cannot rsync when source directory lacks write permission

Steven Levine steve53 at
Thu Aug 9 13:37:29 MDT 2012

<64FAB8215D47A944ABDF7DE50A3406A219C2DAC909 at>,
on 08/09/12
   at 07:54 AM, András Porjesz <andras.porjesz at> said:


>Thanks, it looks ok, just it is not documented anywhere:

>From the ryncd.conf man page

       uid    This  parameter  specifies the user name or user ID
              that file transfers to and from that module  should
              take  place  as when the daemon was run as root. In
              combination with the gid parameter this  determines
              what file permissions are available. The default is
              uid -2, which is normally the user nobody.

>it overwrites
>the -perms flag on the other side.

Not really.  Se below.

>So read documentation, it is
>definitely against it: "In summary: to give destination files (both old
>and new) the source permissions, use --perms."

I assume you are referring to the rsync man page which says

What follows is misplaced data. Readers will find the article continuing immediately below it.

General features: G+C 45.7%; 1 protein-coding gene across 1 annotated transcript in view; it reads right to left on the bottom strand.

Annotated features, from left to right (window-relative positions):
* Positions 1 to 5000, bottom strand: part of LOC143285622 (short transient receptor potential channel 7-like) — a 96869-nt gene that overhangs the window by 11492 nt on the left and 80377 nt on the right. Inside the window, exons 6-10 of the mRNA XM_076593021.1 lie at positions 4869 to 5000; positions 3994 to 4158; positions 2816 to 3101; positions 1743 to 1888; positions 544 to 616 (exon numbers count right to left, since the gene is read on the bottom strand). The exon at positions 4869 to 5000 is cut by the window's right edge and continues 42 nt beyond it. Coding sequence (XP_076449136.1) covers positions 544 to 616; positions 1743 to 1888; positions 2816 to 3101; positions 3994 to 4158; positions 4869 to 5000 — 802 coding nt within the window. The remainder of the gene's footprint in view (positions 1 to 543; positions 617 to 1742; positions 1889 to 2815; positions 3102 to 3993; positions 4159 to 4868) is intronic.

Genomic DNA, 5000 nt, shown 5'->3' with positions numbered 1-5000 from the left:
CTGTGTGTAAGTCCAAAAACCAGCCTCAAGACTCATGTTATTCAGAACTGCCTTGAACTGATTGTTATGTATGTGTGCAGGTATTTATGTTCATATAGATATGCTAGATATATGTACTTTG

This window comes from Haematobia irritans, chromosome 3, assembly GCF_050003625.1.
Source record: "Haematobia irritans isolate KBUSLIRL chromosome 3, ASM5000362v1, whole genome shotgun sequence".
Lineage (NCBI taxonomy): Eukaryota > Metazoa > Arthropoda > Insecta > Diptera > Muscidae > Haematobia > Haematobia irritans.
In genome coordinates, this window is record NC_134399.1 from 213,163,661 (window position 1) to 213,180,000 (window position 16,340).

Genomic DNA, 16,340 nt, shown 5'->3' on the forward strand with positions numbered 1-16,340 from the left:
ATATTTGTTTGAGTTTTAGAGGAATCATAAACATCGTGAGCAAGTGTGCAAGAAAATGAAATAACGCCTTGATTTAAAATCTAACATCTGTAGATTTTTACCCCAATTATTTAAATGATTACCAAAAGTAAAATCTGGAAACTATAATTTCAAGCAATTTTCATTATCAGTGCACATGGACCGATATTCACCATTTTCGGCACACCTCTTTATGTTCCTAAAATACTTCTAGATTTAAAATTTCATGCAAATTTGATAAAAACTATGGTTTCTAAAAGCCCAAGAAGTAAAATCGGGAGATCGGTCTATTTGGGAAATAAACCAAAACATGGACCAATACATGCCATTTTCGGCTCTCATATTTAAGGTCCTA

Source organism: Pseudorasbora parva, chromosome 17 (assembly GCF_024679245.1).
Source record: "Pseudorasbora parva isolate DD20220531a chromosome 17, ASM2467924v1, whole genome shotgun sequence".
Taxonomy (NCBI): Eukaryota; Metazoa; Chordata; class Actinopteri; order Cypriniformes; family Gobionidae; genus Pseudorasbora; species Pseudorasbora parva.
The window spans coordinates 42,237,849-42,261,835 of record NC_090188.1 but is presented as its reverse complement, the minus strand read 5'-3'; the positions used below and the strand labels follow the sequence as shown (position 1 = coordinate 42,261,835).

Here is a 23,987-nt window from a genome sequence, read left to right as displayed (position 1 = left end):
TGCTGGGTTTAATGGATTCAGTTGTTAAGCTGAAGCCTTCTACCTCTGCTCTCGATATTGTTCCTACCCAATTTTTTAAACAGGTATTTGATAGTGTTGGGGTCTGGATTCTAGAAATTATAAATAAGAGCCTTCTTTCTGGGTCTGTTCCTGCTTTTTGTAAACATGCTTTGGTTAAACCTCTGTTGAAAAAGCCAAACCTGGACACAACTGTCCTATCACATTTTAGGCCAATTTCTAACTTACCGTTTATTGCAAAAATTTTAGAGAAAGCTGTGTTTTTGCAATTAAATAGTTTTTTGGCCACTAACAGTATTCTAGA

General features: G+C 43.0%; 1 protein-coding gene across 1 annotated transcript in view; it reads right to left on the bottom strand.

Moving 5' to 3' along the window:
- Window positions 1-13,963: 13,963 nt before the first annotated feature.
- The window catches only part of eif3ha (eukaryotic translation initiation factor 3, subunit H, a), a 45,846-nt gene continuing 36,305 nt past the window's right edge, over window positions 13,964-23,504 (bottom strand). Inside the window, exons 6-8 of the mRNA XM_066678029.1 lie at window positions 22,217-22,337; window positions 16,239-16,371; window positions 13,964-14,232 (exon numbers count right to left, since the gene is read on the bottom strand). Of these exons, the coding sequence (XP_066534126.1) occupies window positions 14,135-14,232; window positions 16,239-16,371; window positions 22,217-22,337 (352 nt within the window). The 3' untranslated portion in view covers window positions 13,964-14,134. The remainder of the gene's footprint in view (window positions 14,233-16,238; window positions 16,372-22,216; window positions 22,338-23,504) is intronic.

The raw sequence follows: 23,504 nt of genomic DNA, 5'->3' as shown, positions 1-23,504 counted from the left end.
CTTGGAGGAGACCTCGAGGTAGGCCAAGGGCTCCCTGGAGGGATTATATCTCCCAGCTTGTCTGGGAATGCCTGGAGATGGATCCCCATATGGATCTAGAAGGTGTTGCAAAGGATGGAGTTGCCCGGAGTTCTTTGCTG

-p, --perms
              This option causes the receiving rsync to  set  the
              destination  permissions  to  be  the  same  as the
              source permissions.  (See also the  --chmod  option
              for  a way to modify what rsync considers to be the
              source permissions.)

What it does not say is that the receiving side needs sufficient
permissions to be able to change the permissions.  I guess the man page
authors assumed that someone running rsync on *ix would understand this
implicitly.  Running the receiving side as root is one option for ensuring
that the receiver can change permissions.  There are others that are more

Running the receiver as the default nobody user does not turn off --perms,
it simply ensures that the attempt to change permissions is very likely to
fail.  One way to make it not fail is to have the module root owned by



"Steven Levine" <steve53 at>  eCS/Warp/DIY etc.

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